Let $(X_n)_{n\geq 1}$ be a sequence of random variables such that $X_n\sim N(\mu_n,\sigma_n)$ for all $n\geq 1$. Then i'm trying to deduce that if $(X_n)_{n\geq 1}$ is tight in the sense that $$ \forall \varepsilon>0\,\exists r>0: \sup_{n\geq 1}P(|X_n|>r)<\varepsilon, $$ then $\sup_{n\geq 1} (|\mu_n|+\sigma_n^2)<\infty$. My approach so far has been to assume that $\sup_{n\geq 1} (|\mu_n|+\sigma_n^2)=\infty$ and then try to show that $(X_n)$ cannot be tight. Under this assumption me must have that either $\sup_n |\mu_n|=\infty$ or $\sup_n \sigma_n^2=\infty$. In either case I'm not sure how to show that for $r>0$ the following $$ P(|X_n|>r)=\int_{(-\infty,-r]\cup [r,\infty)} \frac{1}{\sqrt{2\pi \sigma_n^2}}e^{-(x-\mu_n)^2/\sigma_n^2} dx $$ is not arbitrarily small. Is this the right approach?

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    $\begingroup$ Your logic is wrong. You are going to prove that if $\sup_n (|\mu_n| + \sigma_n^2) = + \infty$ then $(X_n)$ is not tight, which is true, but not what you want. $\endgroup$ – D. Thomine Mar 5 '12 at 10:01
  • $\begingroup$ Thanks, I made a mistake writing it up, and i've edited it. I want to show that $(X_n)$ being tight implies $\sup_n (|\mu_n|+\sigma_n^2)<\infty$. $\endgroup$ – Stefan Hansen Mar 5 '12 at 10:07

Event if it is not necessary, I would rather distinguish two cases: the case $\sup_n |\mu_n| = + \infty$, and the case $\sup_n \sigma_n = + \infty$

1) If $\sup_n |\mu_n| = + \infty$: note that $\mu_n$ is the median of $X_n$. Hence, $\mathbb{P} (|X_n| > |\mu_n|) \geq 1/2$. For all $M> 0$, there exists a $n$ such that $|\mu_n| \geq M$, and for this value of $n$ we get $\mathbb{P} (|X_n| > M) \geq 1/2$. hence, for all $M \geq 0$, we have:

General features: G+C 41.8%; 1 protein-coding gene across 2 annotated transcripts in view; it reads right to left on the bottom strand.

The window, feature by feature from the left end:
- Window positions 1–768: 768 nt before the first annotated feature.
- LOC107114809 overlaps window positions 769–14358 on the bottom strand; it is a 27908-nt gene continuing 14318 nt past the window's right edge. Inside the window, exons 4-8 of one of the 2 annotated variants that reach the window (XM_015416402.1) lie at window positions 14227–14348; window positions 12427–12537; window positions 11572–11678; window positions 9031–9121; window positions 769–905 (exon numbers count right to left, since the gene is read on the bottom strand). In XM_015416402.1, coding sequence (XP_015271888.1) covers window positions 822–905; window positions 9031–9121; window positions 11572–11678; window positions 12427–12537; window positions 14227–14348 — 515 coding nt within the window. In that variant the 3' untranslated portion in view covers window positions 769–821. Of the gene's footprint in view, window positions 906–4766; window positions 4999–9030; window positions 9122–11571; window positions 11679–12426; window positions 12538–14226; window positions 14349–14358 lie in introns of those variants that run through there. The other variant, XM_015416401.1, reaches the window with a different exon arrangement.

$$\sup_n \ \mathbb{P} (|X_n| > M) \geq 1/2,$$

which contradicts the tightness. Actually, one can also prove that, in this case, $\sup_n \ \mathbb{P} (|X_n| > M) = 1$.

2) If $\sup_n \sigma_n = + \infty$: note that the density of the law of a normally distributed random variable of mean deviation $\sigma$ is bounded above by $(\sigma \sqrt{2 \pi})^{-1}$. Hence, for all $m > 0$ and all $n$,

$$\mathbb{P} (|X_n| \leq M) \leq \int_{-M}^M \frac{1}{\sigma_n \sqrt{2 \pi}} \ dx = \frac{M}{\sigma_n} \sqrt{\frac{2}{\pi}},$$

so that:

$$\sup_n \ \mathbb{P} (|X_n| > M) \geq \sup_n \left( 1- \frac{M}{\sigma_n} \sqrt{\frac{2}{\pi}} \right) = 1.$$

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    $\begingroup$ Excellent answer. Thanks alot! $\endgroup$ – Stefan Hansen Mar 5 '12 at 14:29
  • $\begingroup$ @ Didier Pau: Thank you for the remark, I edited the post. I had indeed forgotten one half of the gaussian. $\endgroup$ – D. Thomine Mar 5 '12 at 14:48

Let $M:=\sup_{n\geq 1}|\mu_n|+\sigma_n^2$. Let $n\geq 1$ and $r>0$. Then \begin{align} P(|X_n|>r)&=\frac 1{\sqrt{2\pi \sigma_n^2}}\int_r^{+\infty}\exp\left(-\frac{(x-\mu_n)^2}{2\sigma_n^2}\right)dx\\ &=\frac 1{\sqrt{2\pi \sigma_n^2}} \sigma_n\int_{\frac{r-\mu_n}{\sigma_n}}^{+\infty}\exp\left(-\frac{t^2}2\right)dt\mbox{ substitution }t=\frac{x-\mu_n}{\sigma_n}\\ &=\frac 1{\sqrt{2\pi}}\int_{\frac{r-\mu_n}{\sigma_n}}^{+\infty}\exp\left(-\frac{t^2}2\right)dt \end{align} and $\frac{r-\mu_n}{\sigma_n}\geq \frac{r-M}{\sigma_n}\geq\frac{r-M}{\sqrt M}$ so for all $n\geq 1$ and for all $r>0$ $$P(|X_n|>r)\leq \frac 1{\sqrt{2\pi}}\int_{\frac{r-M}{\sqrt M}}^{+\infty}\exp\left(-\frac{t^2}2\right)dt,$$ which gives tightness since the last integral doesn't depend on $n$ and converges to $0$ as $r\to\infty$.

  • $\begingroup$ Thanks for your reply, but unfortunately I wrote by mistake that I was trying to prove $\sup_n |\mu_n|+\sigma_n^2<\infty$ implies $(X_n)$ being tight in the original post. I've now edited the original post, and it's actually the other way around i'm trying to show. Sorry for the inconvenience. $\endgroup$ – Stefan Hansen Mar 5 '12 at 10:18
  • $\begingroup$ Yes I realize now you edited your post when I was typing. I will think on your problem now. $\endgroup$ – Davide Giraudo Mar 5 '12 at 10:19

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